We conclude that trabecular bone is capable of detecting right/left directional asymmetry, but suggest coupling studies of internal structure with analyses of other skeletal elements and cortical bone prior to applications in the fossil record.
Tsegai, Z. et al. (2016). Cortical bone mapping: An application to hand and foot bones in hominoids. Comptes Rendus Palevol [Online] 16:690-701. Available at: http://dx.doi.org/10.1016/j.crpv.2016.11.001.Bone form reflects both the genetic profile and behavioural history of an individual. As cortical bone is able to remodel in response to mechanical stimuli, interspecific differences in cortical bone thickness may relate to loading during locomotion or manual behaviours during object manipulation. Here, we test the application of a novel method of cortical bone mapping to the third metacarpal (Mc3) and talus of Pan, Pongo, and Homo. This method of analysis allows measurement of cortical thickness throughout the bone, and as such is applicable to elements with complex morphology. In addition, it allows for registration of each specimen to a canonical surface, and identifies regions where cortical thickness differs significantly between groups. Cortical bone mapping has potential for application to palaeoanthropological studies; however, due to the complexity of correctly registering homologous regions across varied morphology, further methodological development would be advantageous.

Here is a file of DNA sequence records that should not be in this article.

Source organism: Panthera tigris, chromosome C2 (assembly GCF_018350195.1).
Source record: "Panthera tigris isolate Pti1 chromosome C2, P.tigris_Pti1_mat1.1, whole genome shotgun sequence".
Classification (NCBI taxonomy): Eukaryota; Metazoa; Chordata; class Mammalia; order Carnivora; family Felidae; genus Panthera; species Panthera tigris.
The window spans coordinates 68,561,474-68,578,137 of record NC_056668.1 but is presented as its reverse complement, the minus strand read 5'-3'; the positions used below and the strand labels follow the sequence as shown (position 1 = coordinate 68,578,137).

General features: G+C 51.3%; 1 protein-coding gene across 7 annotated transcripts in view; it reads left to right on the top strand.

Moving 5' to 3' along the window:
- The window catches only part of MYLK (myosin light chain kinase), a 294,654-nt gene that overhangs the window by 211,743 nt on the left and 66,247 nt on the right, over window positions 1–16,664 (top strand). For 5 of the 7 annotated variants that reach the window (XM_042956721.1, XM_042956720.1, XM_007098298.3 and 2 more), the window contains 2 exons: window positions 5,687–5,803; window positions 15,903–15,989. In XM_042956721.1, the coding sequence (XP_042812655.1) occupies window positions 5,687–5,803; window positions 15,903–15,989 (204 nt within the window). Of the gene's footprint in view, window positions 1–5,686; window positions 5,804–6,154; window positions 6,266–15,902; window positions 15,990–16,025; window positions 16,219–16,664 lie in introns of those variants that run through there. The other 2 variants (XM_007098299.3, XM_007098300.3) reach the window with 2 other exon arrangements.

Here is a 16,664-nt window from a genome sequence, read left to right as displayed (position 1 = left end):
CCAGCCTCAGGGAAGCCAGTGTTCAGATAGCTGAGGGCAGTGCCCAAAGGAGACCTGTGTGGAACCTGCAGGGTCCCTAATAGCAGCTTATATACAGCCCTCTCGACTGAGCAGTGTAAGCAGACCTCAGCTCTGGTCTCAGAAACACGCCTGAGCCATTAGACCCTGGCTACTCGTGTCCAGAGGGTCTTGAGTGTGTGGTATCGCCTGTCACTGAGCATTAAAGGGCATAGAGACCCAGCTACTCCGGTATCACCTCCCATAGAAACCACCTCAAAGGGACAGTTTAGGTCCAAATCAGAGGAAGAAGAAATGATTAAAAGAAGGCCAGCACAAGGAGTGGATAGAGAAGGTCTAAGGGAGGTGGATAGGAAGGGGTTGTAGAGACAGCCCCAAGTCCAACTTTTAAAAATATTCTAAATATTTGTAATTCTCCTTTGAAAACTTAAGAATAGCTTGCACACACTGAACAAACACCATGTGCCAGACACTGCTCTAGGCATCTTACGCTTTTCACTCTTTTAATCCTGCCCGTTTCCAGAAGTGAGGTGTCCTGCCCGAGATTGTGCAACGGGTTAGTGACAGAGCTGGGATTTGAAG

Neufuss, J. et al. (2016). Nut-cracking behaviour in wild-born, rehabilitated bonobos (Pan paniscus): a comprehensive study of hand preference, hand grips and efficiency. American Journal of Primatology [Online] 79:e22589. Available at: http://dx.doi.org/10.1002/ajp.22589.There has been an enduring interest in primate tool-use and manipulative abilities, most often with the goal of providing insight into the evolution of human manual dexterity, right-hand preference, and what behaviours make humans unique. Chimpanzees (Pan troglodytes) are arguably the most well-studied tool-users amongst non-human primates, and are particularly well-known for their complex nut-cracking behaviour, which has been documented in several West African populations. However, their sister-taxon, the bonobos (Pan paniscus), rarely engage in even simple tool-use and are not known to nut-crack in the wild. Only a few studies have reported tool-use in captive bonobos, including their ability to crack nuts, but details of this complex tool-use behaviour have not been documented before. Here, we fill this gap with the first comprehensive analysis of bonobo nut-cracking in a natural environment at the Lola ya Bonobo sanctuary, Democratic Republic of the Congo. Eighteen bonobos were studied as they cracked oil palm nuts using stone hammers. Individual bonobos showed exclusive laterality for using the hammerstone and there was a significant group-level right-hand bias. The study revealed 15 hand grips for holding differently sized and weighted hammerstones, 10 of which had not been previously described in the literature. Our findings also demonstrated that bonobos select the most effective hammerstones when nut-cracking. Bonobos are efficient nut-crackers and not that different from the renowned nut-cracking chimpanzees of Bossou, Guinea, which also crack oil palm nuts using stones.